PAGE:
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smittyone@cox.net

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Posts posted by smittyone@cox.net

  1. Images captured in January last year in NW Missouri.  Another one of those immature (yellow eyed) Red-tailed Hawks with a brick red tail.  I think I originally called this one an Eastern, but now have 2nd thoughts.  Because of the "blobby" underside, and light base of the tail, I'm going with a young (maybe light morph)_ Northern abieticola.  What do you guys think?

    Also, because several of my recent Red-tailed Hawks were misidentified (by me), I'm now re-thinking many of my earlier calls.  Expect a bunch of older, some maybe even seen before, pics to be posted for ID confirmation.   

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  2. The attached map was borrowed from the redtailedhawkproject.org.  Although not indicated, I presume it depicts Red-tailed Hawk's breeding range.  Based on this map, my birding area in eastern Nebraska southward, put's me in the western middle of borealis territory.  But kriderii range is also within that same range.  Where I typically bird, there aren't any boreal forests or higher humidity regions, where the "darker" versions of borealis should normally be seen.  Therefore, my simplified logic dictates that, except for migration season, most, if not all the Eastern Red-tailed Hawks I encounter should all (or mostly) be Plains-type.  What do I call borealis in my area that aren't the lighter Plains-type? 

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  3. 1 minute ago, Jerry Friedman said:

    Mike Borlé: As I mentioned the lack of any molt at all, and lack of a thick, dark trailing edge on the flight feathers should be enough to convince anyone that thought this bird was an adult. I'm beating a dead horse a bit here, that's for sure!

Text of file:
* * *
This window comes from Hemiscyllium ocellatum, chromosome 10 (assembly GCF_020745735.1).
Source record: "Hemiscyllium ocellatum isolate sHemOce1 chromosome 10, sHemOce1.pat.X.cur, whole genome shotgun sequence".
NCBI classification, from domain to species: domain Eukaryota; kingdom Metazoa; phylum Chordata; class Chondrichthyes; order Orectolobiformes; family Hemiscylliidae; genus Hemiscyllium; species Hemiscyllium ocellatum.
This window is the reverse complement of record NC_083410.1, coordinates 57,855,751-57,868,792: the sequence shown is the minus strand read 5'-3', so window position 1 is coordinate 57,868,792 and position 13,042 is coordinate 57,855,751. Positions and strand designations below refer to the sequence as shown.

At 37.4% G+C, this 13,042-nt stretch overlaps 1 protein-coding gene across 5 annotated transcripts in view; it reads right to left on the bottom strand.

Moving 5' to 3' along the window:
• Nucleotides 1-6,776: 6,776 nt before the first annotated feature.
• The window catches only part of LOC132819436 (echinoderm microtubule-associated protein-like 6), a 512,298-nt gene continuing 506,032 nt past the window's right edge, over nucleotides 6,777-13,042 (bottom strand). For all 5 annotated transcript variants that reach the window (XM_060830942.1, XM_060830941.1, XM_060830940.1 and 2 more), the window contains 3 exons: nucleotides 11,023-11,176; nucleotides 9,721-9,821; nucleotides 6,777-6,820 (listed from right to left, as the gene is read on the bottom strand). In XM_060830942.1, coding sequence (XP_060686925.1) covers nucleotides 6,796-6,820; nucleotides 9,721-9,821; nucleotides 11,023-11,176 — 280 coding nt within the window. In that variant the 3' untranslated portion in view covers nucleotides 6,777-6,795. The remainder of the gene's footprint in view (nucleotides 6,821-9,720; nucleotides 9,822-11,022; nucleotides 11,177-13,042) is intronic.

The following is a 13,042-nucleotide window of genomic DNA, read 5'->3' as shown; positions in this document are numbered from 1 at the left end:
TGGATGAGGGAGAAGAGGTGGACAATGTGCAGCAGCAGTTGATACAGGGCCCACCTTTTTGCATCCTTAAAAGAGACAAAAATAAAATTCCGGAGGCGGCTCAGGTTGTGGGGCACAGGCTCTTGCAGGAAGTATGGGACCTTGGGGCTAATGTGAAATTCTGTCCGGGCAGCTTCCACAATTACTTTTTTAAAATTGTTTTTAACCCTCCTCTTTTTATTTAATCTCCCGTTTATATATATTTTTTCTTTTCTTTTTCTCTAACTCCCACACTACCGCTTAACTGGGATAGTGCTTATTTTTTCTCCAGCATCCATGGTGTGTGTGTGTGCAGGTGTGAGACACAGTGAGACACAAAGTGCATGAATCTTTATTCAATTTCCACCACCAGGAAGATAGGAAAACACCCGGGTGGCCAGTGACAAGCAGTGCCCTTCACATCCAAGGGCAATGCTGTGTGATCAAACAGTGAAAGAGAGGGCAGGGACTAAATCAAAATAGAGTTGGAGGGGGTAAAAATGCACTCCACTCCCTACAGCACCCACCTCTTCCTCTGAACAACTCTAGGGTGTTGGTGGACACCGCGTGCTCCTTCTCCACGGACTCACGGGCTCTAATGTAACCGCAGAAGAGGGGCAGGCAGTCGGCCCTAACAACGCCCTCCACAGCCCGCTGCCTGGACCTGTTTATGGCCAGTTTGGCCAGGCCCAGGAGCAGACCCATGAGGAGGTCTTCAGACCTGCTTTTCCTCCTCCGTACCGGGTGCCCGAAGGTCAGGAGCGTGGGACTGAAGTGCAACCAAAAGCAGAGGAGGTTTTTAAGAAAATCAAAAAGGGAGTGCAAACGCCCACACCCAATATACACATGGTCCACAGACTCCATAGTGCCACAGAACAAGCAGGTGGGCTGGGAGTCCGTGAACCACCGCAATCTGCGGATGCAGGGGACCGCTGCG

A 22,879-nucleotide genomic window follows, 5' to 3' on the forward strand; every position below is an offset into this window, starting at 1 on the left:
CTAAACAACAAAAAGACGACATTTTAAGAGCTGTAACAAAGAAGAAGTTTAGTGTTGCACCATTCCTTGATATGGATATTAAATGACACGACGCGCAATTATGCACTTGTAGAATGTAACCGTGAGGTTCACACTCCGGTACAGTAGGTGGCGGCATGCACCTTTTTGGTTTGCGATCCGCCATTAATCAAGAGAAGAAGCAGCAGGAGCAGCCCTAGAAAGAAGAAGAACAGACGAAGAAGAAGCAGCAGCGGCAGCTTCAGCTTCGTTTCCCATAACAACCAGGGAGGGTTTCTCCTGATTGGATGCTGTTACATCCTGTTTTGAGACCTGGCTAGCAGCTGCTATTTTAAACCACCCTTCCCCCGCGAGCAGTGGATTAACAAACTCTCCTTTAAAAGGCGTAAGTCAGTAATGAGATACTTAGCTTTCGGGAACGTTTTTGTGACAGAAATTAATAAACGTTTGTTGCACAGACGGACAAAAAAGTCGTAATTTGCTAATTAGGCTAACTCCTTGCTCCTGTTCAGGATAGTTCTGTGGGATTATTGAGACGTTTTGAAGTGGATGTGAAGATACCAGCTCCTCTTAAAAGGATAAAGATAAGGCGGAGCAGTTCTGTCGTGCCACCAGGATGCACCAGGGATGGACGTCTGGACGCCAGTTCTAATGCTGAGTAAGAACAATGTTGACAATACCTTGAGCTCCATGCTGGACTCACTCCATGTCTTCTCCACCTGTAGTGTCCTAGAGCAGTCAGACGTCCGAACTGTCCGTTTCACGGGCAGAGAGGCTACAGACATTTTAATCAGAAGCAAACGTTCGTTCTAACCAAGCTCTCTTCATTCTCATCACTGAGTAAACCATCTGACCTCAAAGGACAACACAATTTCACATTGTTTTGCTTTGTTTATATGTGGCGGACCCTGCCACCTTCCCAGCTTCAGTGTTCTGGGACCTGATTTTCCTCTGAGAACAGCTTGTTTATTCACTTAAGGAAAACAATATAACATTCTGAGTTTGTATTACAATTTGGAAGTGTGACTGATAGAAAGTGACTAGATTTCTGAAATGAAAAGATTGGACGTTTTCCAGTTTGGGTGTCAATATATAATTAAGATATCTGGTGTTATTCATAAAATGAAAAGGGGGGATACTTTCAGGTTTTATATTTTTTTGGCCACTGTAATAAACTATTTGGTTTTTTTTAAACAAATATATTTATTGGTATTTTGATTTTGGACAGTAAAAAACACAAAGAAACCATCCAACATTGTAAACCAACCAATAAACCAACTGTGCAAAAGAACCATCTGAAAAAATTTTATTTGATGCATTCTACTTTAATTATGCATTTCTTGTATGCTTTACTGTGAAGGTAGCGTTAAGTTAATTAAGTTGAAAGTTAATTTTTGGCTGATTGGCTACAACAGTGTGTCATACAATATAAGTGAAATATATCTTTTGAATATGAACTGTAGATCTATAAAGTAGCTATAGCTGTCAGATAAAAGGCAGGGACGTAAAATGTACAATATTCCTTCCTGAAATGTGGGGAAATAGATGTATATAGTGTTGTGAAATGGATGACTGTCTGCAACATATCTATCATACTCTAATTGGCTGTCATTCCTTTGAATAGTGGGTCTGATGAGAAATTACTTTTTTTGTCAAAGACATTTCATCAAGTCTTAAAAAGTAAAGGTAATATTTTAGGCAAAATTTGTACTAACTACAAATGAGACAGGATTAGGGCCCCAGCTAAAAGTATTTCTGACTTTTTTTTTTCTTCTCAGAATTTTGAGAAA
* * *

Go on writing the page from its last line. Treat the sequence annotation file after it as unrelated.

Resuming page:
Speaking of "for sure", I'm sure the hawk in your excellent new photos is the original one.

    Wait...are we talking about the same bird?  I though we'd settled on it being a juvenile.

    • Like 1
  4. It seems after a quick review of all of my Krider's hawks, using the above pale "Plains" Eastern (borealis) as a reference, it seem that many, if not most of what I thought were Krider's, have been misidentified.  I'll still post them here just to be certain.

    I do still need clarification (in simplified terms) what a "Plains" version of borealis is.  Is it a regional difference, or a plumage difference, or both.  Are all pale borealis considered "Plains-type"?  Because if that's the case, I have A LOT of them in my area.  Is Plains the only sub-subspecies of borealis, or are there others?  

  5. I'm glad we've identified this bird.  On the downside, now I have to submit every light Eastern Red-tailed Hawk I've ever called a Krider's.  Every one of them, like this one, photographed within 20 miles of the Missouri River (both sides) from Missouri Valley in Iowa down to Mound City in Missouri.  At least Jerry's FB experts will have a few more to mull over.  Almost make me want to re-join Facebook again, no, wait...no it doesn't. 

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  6. From ADW, "Five subspecies of Buteo lineatus are recognized. These subspecies are separated based on geography and physical characteristics. The head and breast markings of the Florida subspecies, Buteo lineatus extimus and Buteo lineatus alleni, are slightly paler than other Red-shouldered hawks. The California subspecies, Buteo lineatus elegans, and the Texas subspecies, Buteo lineatus texanus, however, have vibrant, deep red markings on the lesser secondary upperwing coverts, underwing coverts and breast. (Christopher, 1990; Clark and Wheeler, 2001; Crocoll, 1994; Whetmore, 1965; Woodward, et al., 1931)"

    This publication mentions 5 subspecies, then only lists 4 of them.  Maybe I should just stick to Red-tailed Hawks.  Time for more aspirin.